It lacks the intensity of both the source material and any faithful adaptation made thereof. Much of the scares, gore, and other controversial touches have been thoroughly neutered. Replaced with awkward acting and painfully bad action scenes. It is somewhat neat to have the whole story in a single movie, but the sacrifices it took to make that happen aren’t worth it. Old school fans are better served by earlier adaptations whereas modern audiences have those options + Devilman Crybaby or Grimoire to pick from.

The only answer I can imagine is that it was maybe ideal for an audience of edgy teens in the mid-2000s who didn’t otherwise know Devilman? Kids who could look past the terrible CGI, costumes, and action scenes because it had the appearance of something cool. Something you could set to Linkin Park music. Even that’s a stretch, probably. Just don’t watch it.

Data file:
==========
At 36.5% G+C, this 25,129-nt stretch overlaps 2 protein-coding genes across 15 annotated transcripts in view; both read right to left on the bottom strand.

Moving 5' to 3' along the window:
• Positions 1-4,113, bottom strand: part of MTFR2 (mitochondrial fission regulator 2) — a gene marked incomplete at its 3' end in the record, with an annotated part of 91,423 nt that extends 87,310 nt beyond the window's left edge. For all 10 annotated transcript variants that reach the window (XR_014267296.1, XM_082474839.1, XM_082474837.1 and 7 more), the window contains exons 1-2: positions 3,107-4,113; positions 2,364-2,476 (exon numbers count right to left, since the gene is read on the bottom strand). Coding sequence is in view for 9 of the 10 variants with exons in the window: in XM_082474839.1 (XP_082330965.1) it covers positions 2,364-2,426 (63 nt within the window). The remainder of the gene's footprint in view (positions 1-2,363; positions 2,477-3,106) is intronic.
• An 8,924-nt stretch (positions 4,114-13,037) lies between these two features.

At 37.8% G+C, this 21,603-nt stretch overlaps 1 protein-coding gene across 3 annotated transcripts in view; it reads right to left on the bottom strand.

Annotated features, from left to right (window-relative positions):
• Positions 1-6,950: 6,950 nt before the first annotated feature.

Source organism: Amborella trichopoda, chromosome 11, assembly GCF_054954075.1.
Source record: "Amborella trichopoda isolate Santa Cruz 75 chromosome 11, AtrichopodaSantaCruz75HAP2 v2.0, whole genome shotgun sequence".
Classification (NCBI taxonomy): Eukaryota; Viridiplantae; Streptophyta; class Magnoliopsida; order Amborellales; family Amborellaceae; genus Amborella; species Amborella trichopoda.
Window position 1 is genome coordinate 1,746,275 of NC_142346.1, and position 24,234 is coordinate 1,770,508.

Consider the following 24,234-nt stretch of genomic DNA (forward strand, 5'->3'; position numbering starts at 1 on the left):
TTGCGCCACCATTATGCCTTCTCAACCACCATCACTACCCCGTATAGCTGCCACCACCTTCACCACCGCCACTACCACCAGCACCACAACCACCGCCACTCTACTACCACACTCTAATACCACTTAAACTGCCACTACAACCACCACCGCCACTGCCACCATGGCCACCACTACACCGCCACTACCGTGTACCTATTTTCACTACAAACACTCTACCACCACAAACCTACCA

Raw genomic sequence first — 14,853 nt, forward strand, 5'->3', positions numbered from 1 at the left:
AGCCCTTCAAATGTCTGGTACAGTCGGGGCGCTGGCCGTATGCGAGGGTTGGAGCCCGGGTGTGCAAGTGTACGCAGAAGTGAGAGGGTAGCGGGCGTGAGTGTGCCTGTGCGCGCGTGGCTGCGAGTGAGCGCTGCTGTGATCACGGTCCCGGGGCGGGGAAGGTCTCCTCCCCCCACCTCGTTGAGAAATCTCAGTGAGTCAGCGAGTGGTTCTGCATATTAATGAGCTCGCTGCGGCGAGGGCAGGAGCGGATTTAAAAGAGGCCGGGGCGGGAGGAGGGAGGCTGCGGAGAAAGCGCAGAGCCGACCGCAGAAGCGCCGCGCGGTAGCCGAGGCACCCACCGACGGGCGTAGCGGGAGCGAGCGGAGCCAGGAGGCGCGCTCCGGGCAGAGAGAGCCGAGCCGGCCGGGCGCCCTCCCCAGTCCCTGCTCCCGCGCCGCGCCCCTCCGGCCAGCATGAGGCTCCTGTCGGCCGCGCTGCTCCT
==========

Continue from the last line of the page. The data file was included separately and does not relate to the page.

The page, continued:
4 thoughts on “The Cursed Live-Action Devilman Movie

  1. It’s always a bummer that a live-action adaptation doesn’t live up to the source material. This one seem particularly almost funny in a way since it just sounds like they went balls to the walls on certain elements, and not others making it particularly unbalanced. Otherwise, I am morbidly curious just because live-actions are more my wheelhouse then others lol.